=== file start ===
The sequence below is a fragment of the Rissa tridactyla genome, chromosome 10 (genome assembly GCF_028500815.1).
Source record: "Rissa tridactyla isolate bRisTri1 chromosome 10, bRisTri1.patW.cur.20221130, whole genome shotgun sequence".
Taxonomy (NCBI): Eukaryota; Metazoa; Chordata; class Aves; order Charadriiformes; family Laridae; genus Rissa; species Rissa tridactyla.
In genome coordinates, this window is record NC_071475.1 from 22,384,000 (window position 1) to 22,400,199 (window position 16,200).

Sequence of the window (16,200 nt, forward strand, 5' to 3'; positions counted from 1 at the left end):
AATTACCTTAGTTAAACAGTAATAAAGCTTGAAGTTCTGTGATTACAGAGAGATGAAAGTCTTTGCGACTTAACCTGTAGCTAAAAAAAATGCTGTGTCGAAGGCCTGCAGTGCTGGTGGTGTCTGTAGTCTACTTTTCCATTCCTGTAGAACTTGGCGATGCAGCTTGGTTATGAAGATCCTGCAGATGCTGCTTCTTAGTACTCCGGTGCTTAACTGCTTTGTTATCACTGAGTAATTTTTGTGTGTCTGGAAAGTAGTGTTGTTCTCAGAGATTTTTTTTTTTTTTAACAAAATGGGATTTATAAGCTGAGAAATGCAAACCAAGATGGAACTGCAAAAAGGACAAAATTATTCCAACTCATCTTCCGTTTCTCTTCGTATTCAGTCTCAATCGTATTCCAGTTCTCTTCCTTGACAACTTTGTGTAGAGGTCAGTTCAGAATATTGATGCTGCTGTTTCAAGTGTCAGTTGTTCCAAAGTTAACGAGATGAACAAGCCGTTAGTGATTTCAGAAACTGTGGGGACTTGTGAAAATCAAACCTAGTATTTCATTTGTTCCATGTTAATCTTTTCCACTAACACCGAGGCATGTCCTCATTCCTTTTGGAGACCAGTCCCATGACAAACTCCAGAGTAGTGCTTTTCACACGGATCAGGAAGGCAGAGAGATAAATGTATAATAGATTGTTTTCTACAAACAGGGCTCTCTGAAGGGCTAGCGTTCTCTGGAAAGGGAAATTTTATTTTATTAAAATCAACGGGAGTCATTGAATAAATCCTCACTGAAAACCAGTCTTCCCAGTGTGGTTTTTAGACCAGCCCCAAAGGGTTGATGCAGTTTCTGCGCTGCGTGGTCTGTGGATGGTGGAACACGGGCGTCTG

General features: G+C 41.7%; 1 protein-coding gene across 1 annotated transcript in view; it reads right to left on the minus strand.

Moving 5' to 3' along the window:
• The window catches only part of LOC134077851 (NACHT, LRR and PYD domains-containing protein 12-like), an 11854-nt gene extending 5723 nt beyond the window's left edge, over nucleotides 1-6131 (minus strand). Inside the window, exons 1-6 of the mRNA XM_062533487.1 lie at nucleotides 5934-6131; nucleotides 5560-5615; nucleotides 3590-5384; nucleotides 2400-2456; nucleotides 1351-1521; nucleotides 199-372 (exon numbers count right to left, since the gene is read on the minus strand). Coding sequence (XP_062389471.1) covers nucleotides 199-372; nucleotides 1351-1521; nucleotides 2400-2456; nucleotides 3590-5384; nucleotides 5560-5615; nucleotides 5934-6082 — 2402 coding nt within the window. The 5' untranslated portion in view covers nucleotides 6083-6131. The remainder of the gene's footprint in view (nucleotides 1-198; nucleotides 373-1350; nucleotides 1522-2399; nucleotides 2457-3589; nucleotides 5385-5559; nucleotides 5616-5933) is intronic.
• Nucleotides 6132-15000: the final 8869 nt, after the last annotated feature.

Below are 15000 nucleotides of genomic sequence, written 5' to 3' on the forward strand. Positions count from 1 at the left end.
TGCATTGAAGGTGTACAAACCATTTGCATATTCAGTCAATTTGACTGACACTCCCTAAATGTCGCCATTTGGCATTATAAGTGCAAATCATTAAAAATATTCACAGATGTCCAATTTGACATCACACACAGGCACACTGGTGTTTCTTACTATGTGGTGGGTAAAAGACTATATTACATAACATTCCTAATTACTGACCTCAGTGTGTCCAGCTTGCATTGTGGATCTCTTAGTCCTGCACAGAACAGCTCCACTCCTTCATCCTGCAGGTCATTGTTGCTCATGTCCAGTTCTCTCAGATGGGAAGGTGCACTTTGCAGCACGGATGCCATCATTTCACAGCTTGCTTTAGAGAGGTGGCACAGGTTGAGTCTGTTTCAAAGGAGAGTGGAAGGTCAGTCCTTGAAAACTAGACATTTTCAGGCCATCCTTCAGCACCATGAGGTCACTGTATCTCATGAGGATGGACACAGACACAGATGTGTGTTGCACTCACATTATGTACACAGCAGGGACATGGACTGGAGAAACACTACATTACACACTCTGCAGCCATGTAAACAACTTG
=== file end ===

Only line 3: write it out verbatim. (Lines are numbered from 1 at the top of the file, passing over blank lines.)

Taxonomy (NCBI): Eukaryota; Metazoa; Chordata; class Aves; order Charadriiformes; family Laridae; genus Rissa; species Rissa tridactyla.